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The Contractor's Self-Perceived Role in Sustainable Construction: Survey Results

Description

The paper was written for the International Group for Lean Construction Conference in July 2013 in Fortaleza, Brazil.

With the advent of sustainable building ordinances in the United States and internationally,

The paper was written for the International Group for Lean Construction Conference in July 2013 in Fortaleza, Brazil.

With the advent of sustainable building ordinances in the United States and internationally, contractors are required to deliver sustainable projects but have historically not been considered partners in developing the sustainability goals and objectives for projects. Additionally, as alternative project delivery methods gain popularity, contractors have an opportunity and—in an increasing number of cases—a requirement, to take a larger role in sustainability efforts beyond the design phase. Understanding the contractor’s self-perceived role in this industry is imperative to informing their future role in the sustainable construction industry. This paper presents data and analysis of a survey of general contractors in the Phoenix, Arizona market that asked for their opinions and viewpoints regarding sustainable construction. Respondents provided feedback about corporate profitability, growth forecast, and the perceived efficiency of the U.S Green Building Council’s LEED rating system. The survey also queried contractors about current and future work breakdown structures for sustainable project delivery as well as their underlying motives for involvement in these projects.
Academics from Arizona State University worked with local industry to develop the survey in 2012 and the survey was deployed in 2013. We sent the survey to 76 contractors and received responses from 21, representing a 27.6% response rate. Respondents include representatives from general contractors, mechanical contractors, and electrical contractors, among others. This paper presents the responses from general contractors as they typically have most contact with the owner and design teams.

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Date Created
  • 2013-05

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Proposal for LEED Silver Existing Buildings: Operations & Maintenance Certification of the Memorial Union, with focus on Energy Efficiency & the PowerParasol Project, Zero Waste by 2015, Water Efficiency, and Alternative Transportation Methods

Description

As the student union on Arizona State University’s main Tempe campus, the MU should be a model of building sustainability. After a fire engulfed the MU’s second floor in 2007,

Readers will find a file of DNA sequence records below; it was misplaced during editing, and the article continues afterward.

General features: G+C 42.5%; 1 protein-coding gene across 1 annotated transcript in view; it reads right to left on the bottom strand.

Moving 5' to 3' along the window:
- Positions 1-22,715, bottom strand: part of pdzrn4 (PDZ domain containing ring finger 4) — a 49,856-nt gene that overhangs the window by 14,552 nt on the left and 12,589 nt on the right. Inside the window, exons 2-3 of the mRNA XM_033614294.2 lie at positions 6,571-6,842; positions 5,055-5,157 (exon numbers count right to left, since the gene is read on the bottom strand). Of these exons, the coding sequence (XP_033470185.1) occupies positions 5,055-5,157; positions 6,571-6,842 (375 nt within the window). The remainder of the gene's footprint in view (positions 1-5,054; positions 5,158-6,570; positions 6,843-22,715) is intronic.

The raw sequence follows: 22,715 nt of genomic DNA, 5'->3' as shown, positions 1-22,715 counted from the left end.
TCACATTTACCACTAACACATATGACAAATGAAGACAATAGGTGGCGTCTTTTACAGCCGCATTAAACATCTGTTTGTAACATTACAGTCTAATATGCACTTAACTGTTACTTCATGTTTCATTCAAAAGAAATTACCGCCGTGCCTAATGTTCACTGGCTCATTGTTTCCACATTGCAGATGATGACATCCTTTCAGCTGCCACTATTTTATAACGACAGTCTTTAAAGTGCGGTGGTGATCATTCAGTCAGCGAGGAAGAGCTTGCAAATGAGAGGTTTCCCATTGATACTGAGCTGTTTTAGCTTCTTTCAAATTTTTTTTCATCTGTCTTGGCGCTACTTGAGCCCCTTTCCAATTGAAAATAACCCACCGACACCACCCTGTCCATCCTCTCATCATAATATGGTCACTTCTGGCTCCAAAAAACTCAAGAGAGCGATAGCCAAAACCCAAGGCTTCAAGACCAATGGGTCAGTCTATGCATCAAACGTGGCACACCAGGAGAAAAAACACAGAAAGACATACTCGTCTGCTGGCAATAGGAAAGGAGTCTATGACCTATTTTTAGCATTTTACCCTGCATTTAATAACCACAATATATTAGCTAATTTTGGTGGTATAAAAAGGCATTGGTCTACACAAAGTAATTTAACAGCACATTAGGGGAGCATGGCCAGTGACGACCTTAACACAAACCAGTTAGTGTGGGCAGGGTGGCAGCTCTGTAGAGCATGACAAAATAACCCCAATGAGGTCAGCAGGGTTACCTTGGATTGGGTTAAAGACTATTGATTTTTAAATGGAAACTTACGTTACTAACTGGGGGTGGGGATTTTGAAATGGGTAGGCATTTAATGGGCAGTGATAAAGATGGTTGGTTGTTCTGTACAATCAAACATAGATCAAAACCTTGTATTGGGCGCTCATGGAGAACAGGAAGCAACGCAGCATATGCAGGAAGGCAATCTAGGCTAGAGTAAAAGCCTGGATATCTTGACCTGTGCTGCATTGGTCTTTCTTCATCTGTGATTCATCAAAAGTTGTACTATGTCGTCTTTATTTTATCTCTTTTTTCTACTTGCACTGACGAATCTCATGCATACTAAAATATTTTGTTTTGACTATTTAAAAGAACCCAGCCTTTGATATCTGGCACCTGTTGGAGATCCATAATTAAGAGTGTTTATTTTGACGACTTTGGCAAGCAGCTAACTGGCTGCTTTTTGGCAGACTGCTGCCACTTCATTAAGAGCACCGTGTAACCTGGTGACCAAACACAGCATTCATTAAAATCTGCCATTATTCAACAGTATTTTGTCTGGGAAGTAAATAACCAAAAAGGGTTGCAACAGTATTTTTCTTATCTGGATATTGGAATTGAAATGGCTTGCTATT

As the student union on Arizona State University’s main Tempe campus, the MU should be a model of building sustainability. After a fire engulfed the MU’s second floor in 2007, the building underwent major renovations and achieved LEED v2.0: Commercial Interiors (LEED CI) Gold certification. Since then, more up-to-date building certification programs have been established, including the Green Globes (GG) green building rating system and a more recent version of LEED that suits the MU’s situation—Existing Buildings: Operations and Maintenance (LEED EB:OM). This paper performs a cost-benefit analysis of these rating systems, specifically looking at 1) national recognition, 2) ease of use, 3) amount of resources needed to invest, 4) length of time of the certification process, 5) certification fees and costs, 6) pre-requisites and system structure of point allotment, and 7) flexibility of the systems. A review of the previous LEED CI certification of the MU addresses 1) solar panel installation and renewable energy achievements, 2) improvement of indoor air quality, 3) application of sustainable construction practices, 4) missed opportunities since renovations were not performed on the entire building, 5) water efficiency scoring, and 6) lack of significant Energy & Atmosphere improvements. A proposal for the university to consider LEED EB:OM certification for the Memorial Union will be presented, analyzing the points already secured by campus-wide programs and policies, credits that are possible with minimal funding, and elaborating on opportunities already planned for completion, including 1) the Power Parasol project, 2) “Zero Waste by 2015” and “Carbon Neutrality” programs and goals, and 3) plans for alternative transportation methods through the Tempe Campus Access Management Plan. In conclusion, my recommendation to pursue LEED EB:OM and achieve Silver level will be presented. With the majority of LEED points already secured and several on the horizon, certifying the MU under LEED EB:OM will set an example and increase the amount of existing buildings on campus to pursue LEED certification. University-wide policies on green cleaning, sustainable purchasing, alternative energy sources, carbon neutrality, and LEED for Multiple Buildings all contribute to simplifying the LEED certification process for ASU buildings campus-wide.